Analysis

Why the West is no honest broker in the world's worst humanitarian crisis

The war in Yemen is a brutal proxy war in the Middle East with catastrophic humanitarian consequences. Aid workers on the ground say the West hasn't done enough to try to end the crisis. Margaret Evans looks at why the U.S., U.K. and France have been so quiet.

The devastating war in Yemen hasn't been forgotten, an aid worker says, 'it's been ignored'

A girl stands behind a fence at a school where she and her family have taken refuge amid fighting between government forces and Houthi fighters in Hodeidah, Yemen. (Abduljabbar Zeyad/Reuters)

Clarion calls for action on the tragedy that is Yemen sound almost daily from the beleaguered but dedicated community of aid workers stationed on the front lines of what is widely acknowledged as the world's worst humanitarian crisis.

And yet the conflict struggles to make itself heard or felt much beyond the troubled region within which it lives, tucked away at the southern end of the Red Sea and just across the Gulf of Aden from the Horn of Africa.

"Often people say that this is a forgotten war," said Save the Children's Nadine Drummond, speaking via Skype from the Yemeni capital of Sanaa earlier this week. "No. This war hasn't been forgotten. It's been ignored."

The statistics are staggering:

  • 2/3 of the population dependent on aid.
  • Eight million people on the verge of starvation.
  • 400,000 severely malnourished children.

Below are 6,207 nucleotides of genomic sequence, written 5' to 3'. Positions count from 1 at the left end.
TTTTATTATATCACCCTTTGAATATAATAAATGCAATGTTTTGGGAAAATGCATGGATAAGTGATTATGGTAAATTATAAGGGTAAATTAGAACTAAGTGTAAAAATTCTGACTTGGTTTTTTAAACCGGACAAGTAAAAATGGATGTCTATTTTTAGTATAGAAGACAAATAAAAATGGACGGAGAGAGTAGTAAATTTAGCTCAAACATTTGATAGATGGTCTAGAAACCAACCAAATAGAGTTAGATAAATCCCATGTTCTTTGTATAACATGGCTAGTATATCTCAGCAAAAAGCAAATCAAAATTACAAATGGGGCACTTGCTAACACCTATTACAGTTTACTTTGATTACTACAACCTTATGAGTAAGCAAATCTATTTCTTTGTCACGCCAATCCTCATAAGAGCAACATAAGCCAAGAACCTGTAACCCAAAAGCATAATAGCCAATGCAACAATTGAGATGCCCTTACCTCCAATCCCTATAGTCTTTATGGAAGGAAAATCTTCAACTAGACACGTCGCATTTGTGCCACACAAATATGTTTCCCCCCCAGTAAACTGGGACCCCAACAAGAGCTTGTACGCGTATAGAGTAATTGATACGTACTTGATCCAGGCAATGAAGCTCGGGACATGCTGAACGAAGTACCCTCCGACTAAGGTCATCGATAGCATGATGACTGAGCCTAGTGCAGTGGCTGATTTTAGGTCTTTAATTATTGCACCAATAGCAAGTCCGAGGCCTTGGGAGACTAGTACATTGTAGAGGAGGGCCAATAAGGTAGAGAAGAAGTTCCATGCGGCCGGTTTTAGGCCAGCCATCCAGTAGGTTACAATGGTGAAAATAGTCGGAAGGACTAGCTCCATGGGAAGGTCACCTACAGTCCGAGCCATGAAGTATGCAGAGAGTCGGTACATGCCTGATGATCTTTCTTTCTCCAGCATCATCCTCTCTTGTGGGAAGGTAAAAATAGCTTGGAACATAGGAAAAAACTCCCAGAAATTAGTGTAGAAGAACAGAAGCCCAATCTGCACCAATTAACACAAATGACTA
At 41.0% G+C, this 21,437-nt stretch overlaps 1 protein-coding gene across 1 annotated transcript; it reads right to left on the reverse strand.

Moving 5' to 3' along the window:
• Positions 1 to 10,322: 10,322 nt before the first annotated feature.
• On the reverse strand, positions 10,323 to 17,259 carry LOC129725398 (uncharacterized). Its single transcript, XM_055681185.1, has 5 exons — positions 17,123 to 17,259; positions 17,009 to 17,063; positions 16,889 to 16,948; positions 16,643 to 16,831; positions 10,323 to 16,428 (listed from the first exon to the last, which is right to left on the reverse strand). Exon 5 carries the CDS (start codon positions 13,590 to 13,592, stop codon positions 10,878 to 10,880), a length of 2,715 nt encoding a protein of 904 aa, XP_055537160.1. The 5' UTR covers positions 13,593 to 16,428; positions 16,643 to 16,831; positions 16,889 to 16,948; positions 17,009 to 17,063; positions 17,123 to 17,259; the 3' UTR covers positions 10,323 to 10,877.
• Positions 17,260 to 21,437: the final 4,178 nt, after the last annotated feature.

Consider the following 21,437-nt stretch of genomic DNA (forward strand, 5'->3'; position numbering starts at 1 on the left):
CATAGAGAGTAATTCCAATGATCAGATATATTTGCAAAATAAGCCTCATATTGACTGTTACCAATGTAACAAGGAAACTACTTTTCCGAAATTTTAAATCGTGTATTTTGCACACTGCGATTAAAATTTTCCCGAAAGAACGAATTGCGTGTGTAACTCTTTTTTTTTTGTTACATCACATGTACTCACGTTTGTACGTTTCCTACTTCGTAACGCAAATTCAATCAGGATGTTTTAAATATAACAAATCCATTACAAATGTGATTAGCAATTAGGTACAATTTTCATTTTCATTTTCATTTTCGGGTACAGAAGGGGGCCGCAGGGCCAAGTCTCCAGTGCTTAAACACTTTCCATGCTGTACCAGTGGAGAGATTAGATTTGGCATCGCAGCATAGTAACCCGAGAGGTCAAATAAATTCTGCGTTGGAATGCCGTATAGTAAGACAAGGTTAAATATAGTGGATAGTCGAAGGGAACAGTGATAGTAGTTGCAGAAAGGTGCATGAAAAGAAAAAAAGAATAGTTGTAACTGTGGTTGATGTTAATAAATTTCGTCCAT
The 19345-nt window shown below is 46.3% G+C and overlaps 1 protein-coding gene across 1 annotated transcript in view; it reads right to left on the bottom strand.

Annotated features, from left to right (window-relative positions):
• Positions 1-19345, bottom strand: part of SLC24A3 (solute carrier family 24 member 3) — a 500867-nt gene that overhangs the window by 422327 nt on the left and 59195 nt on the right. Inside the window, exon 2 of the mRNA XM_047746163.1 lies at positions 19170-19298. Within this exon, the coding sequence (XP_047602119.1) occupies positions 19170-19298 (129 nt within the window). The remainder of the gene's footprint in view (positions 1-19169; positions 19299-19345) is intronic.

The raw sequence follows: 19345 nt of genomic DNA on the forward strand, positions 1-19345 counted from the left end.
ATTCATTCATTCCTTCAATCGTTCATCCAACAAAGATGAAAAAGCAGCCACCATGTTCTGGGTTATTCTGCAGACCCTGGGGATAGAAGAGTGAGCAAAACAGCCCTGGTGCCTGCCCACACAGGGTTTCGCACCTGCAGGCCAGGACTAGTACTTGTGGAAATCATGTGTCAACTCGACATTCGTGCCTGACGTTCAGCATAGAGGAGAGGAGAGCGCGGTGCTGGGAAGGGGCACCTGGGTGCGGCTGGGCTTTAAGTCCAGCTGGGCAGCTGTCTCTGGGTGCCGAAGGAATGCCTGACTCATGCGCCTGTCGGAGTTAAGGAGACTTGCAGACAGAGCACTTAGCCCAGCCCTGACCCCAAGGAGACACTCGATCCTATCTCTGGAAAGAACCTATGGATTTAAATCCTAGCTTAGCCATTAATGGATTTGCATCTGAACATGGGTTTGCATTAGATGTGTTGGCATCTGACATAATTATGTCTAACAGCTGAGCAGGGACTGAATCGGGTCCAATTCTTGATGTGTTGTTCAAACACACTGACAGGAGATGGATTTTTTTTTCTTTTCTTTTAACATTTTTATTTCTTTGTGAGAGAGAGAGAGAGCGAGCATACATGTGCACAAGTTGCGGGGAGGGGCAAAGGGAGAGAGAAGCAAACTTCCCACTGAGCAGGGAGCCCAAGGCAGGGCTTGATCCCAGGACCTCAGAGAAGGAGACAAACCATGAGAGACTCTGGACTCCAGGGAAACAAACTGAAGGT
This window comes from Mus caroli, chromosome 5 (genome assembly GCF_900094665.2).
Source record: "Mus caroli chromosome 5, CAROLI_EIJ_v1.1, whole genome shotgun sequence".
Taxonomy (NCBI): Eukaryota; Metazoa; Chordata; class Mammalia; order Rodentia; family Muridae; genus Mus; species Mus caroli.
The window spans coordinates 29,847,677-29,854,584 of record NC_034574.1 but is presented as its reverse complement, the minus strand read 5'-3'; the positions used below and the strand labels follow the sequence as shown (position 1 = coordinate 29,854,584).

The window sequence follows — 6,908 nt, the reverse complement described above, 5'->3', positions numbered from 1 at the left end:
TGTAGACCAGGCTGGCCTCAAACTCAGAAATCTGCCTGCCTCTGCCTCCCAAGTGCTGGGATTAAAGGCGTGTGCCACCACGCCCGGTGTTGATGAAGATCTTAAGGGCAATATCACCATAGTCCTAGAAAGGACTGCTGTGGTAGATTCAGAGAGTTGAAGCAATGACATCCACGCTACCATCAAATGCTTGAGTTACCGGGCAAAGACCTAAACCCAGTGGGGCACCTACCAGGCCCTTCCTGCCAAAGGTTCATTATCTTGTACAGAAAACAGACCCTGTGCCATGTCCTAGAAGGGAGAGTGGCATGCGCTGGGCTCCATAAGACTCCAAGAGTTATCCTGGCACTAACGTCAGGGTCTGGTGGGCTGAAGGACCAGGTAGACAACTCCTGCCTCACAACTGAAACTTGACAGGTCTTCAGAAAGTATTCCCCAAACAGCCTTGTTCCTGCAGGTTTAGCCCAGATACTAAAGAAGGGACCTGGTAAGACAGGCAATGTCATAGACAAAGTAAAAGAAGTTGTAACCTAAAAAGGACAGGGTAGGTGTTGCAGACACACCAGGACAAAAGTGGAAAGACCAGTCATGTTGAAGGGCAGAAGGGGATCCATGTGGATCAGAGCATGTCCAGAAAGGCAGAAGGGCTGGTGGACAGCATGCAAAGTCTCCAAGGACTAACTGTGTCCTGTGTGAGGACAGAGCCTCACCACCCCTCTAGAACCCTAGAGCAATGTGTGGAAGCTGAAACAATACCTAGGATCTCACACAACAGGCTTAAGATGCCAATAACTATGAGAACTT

A boy walks through smoke as public health workers spray insecticide amid fears of a new cholera outbreak in the city of Sanaa. (Mohamed al-Sayaghi/Reuters)

The conflict began in 2014, when the Houthis swept down from along Yemen's northern border with Saudi Arabia to capture Sanaa, ousting President Abdrabbuh Mansur Hadi from the capital with the help of forces loyal to his predecessor.

Saudi Arabia started bombing a year later in support of the ousted government, leading a 10-nation-strong coalition against the Houthis, who are Zaidi, a minority Shia sect.

The conflict has since developed into another of the Middle East's brutal proxy wars, with most Western governments backing the Saudi coalition, and Iran backing and supplying the Houthis.

Experts say much more pain and suffering is inevitable if Western governments don't act more decisively to force a ceasefire, especially with the battle for the city of Hodeidah imminent.

A man stands by a relative who was injured in clashes between government forces and Houthi fighters near Hodeidah earlier this month. (Abduljabbar Zeyad/Reuters)

Its seaport accounts for 69 per cent of Yemen's food imports and nearly 40 per cent of its fuel  — which is key to keeping water pumps moving and cholera at bay.

"The U.S. government, the U.K. government and the French government. Those are the countries that have the ability to influence what happens on the ground," said Drummond. "And so far they've either failed to act or have decided that it's not within their own benefit."

Western arms suppliers

Critics say that's because the Western trio are major arms suppliers to Saudi Arabia and other coalition members fighting the Houthi rebels that control much of Yemen's north, so they can't pretend to be honest brokers.

"Britain has a very close security and commercial relationship with Saudi Arabia," said British Conservative MP Andrew Mitchell from his office in London.

"They are a very close ally of ours. And of course Saudi Arabia is a wealthy country surrounded by enemies in the region, and it's therefore quite difficult for Britain to act as a candid friend and to tell them they need to be a promoter of peace rather than a supporter of the conflict there."

British MP Andrew Mitchell, left, tours a neighbourhood in the old quarter of Saada in January 2017. (Naif Rahma/Reuters)

Mitchell, a former international development minister, said one of the U.K.'s draft resolutions on Yemen was rejected at the UN "because it was so one-sided."